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Capillaroscopic parameters

The analysis of microcirculation is based on specific alterations

Generally, to detect early capillaroscopic changes in connective auto-immune diseases, the following parameters are considered: presence of enlarged and giant capillaries, micro-haemorrhages, loss of capillaries, ramifed/bushy capillaries (angiogenesis) and disorganization of the vascular array.

Capillary loss and avascular areas

 

Capillary density is the number of capillaries per unit area of skin. Essentially it is measured by recording images from the capillary microscope and then counting the capillaries in a known area of skin.

Recordings of capillary density can estimate the functional density of capillaries under a given condition or the total density of vessels.

The extensive disappearance of capillaries can generate large avascular areas, which have a desert-like appearance in the nail-bed microvascular array. Loss of capillaries could be relevant in determining the severe tissue hypoxia that is involved in the development of digital skin ulcers.

Capillary density

A - Capillary density in healthy subject.

B - Reduced capillary density in subject with systemic sclerosis.

Giant capillaries 


Homogeneously enlarged microvascular loops (giant capillaries) are the earliest and most striking feature of secondary Raynaud phenomenon. The enlargements show a characteristic symmetrical shape.

The detection of even a single loop with a homogeneous increase in diameter to more than 50 µm at the level of  the nailfold bed should be considered a potential marker of microangiopathy related to an early scleroderma-spectrum disorder if not systemic sclerosis itself.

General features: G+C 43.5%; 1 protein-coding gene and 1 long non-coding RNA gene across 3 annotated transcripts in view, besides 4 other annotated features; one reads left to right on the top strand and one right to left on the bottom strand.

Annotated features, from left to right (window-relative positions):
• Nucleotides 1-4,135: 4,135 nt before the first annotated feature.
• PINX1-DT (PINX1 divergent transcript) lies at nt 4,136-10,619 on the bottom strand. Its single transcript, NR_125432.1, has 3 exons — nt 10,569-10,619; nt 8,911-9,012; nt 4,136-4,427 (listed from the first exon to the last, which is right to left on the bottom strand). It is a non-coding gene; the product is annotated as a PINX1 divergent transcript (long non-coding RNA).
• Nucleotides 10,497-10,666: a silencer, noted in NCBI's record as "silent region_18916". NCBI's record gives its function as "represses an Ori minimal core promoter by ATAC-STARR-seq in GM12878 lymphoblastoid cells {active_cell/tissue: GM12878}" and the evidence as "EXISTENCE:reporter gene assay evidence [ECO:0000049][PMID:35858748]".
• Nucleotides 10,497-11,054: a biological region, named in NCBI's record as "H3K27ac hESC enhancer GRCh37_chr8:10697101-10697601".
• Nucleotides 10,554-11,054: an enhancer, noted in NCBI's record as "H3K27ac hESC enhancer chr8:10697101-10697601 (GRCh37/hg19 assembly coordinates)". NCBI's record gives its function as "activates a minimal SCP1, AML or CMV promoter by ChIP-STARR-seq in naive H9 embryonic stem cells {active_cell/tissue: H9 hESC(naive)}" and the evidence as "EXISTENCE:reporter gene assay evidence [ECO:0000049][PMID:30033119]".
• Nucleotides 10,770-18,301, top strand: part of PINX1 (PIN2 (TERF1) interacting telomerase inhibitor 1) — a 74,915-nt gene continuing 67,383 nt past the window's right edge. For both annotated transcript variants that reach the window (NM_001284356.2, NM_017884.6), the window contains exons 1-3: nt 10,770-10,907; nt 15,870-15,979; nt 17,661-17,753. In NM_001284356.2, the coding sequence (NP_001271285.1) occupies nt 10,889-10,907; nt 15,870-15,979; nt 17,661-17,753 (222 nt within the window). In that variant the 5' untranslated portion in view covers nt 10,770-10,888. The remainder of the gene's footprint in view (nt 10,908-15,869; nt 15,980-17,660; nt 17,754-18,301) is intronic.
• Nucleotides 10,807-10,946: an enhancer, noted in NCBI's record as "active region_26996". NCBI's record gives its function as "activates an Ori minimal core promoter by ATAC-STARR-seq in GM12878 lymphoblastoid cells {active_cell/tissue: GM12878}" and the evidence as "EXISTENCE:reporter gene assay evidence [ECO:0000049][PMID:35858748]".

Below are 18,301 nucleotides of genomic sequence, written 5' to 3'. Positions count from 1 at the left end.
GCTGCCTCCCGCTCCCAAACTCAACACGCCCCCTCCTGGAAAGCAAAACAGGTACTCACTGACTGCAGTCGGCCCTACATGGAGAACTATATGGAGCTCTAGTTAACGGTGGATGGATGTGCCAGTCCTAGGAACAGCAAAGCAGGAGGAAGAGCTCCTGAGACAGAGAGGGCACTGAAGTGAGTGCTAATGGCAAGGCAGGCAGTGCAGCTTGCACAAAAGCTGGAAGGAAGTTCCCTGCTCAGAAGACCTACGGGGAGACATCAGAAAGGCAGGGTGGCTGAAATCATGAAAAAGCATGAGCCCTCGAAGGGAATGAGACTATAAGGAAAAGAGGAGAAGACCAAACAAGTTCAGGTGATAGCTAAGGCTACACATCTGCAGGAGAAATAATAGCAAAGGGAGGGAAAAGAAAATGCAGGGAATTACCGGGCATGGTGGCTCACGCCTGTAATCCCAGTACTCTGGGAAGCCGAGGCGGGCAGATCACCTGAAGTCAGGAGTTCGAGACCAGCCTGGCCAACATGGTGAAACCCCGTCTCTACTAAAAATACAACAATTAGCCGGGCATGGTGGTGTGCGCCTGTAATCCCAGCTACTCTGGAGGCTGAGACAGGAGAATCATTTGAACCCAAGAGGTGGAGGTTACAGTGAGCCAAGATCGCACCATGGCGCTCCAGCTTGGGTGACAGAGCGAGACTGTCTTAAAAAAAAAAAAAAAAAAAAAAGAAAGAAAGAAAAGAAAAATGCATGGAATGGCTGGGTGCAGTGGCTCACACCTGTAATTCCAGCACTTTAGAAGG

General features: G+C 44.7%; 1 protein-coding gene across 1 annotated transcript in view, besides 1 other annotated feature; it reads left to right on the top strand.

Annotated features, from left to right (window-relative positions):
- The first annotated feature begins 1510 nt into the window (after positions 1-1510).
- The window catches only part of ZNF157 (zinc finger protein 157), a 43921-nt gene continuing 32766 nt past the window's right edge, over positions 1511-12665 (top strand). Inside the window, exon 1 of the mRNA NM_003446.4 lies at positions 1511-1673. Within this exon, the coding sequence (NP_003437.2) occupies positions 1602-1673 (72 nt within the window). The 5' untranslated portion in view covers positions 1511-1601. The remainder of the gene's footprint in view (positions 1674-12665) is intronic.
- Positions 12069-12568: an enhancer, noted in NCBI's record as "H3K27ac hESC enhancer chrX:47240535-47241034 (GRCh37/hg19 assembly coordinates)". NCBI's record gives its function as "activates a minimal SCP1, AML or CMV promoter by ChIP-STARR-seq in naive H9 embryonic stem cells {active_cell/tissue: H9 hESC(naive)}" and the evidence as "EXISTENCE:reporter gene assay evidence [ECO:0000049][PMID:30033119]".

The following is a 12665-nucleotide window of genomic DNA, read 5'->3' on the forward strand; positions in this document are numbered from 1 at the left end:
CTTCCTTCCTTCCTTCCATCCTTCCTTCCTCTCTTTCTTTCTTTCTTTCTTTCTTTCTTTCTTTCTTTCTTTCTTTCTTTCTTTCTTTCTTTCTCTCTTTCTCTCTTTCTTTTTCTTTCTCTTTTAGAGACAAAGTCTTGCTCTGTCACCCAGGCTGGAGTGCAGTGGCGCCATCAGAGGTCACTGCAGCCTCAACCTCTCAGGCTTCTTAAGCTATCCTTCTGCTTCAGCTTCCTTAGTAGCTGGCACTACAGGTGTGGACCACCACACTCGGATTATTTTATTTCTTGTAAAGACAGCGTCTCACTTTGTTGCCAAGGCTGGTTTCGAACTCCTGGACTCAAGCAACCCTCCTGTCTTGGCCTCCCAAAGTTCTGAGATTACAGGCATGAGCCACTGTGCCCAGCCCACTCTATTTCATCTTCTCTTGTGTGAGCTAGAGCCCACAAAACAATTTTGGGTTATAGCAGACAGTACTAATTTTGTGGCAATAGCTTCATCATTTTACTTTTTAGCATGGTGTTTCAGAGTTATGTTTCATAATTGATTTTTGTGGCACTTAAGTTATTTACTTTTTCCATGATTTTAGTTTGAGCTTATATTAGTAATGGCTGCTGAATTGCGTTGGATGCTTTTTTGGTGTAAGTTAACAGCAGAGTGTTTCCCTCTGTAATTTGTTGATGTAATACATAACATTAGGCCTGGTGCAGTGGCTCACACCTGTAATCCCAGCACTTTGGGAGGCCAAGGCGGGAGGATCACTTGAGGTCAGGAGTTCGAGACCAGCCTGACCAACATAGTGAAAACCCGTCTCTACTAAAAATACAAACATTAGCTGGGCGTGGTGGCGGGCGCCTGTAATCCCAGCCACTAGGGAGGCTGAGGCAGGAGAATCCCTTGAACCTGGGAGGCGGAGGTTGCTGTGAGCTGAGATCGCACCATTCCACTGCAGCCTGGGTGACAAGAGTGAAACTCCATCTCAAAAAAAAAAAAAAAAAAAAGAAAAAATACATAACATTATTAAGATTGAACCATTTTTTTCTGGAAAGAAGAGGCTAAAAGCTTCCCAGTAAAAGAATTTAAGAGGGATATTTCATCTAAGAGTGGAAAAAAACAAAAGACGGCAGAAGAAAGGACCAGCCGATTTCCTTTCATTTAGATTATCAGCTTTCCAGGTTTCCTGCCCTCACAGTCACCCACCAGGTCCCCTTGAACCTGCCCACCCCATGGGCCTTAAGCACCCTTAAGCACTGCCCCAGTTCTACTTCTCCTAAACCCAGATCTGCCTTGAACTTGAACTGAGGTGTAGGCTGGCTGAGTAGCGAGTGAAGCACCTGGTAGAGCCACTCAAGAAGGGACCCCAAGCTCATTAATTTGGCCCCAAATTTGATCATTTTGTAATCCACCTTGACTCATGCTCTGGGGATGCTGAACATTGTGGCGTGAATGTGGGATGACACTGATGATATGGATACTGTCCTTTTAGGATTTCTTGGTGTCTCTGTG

Microhemorrhages

 

Local microhemorrhages are also associated with early microvascular damage. The appearance of this feature, which arises from microvascular extravasation of red blood cells from the capillary loop, bridges the appearance of giant capillaries and the subsequent loss of capillaries.

Microhemorrhage is linked to the altered integrity of the microvessel wall and altered endothelial cell array.


Microhemorrhages


Microhemorrhages observed in subject with active systemic sclerosis.

Ramified capillaries


Capillary loss induces local hypoxia and the consequent local production of vessel growth factors (such as vascular endothelial growth factor), which in turn stimulating the formation of new capillaries—neoangiogenesis.

The main morphological hallmark of angiogenesis is the clustering of twisted capillaries, with pronounced heterogeneity in shape and size, winding together with bushy capillaries. Highly convoluted and branched capillary loop clusters, surrounded by loss of normal capillary loops, are characteristic features of neoangiogenesis in advanced microangiopathy.


The healthy subject


In normal conditions, the microvascular pattern is characterized by a regular array of microvessels with large intra/interindividual variability. However, absolute absence of capillary loss and giant capillaries is expected in normal pattern.

Ageing is accompanied by a loss in dermal volume, a reduction in capillary density, shortened capillary loops, and rarefaction of larger microvessels.

Healthy subject


Capillaroscopic pattern observed in the healty subject.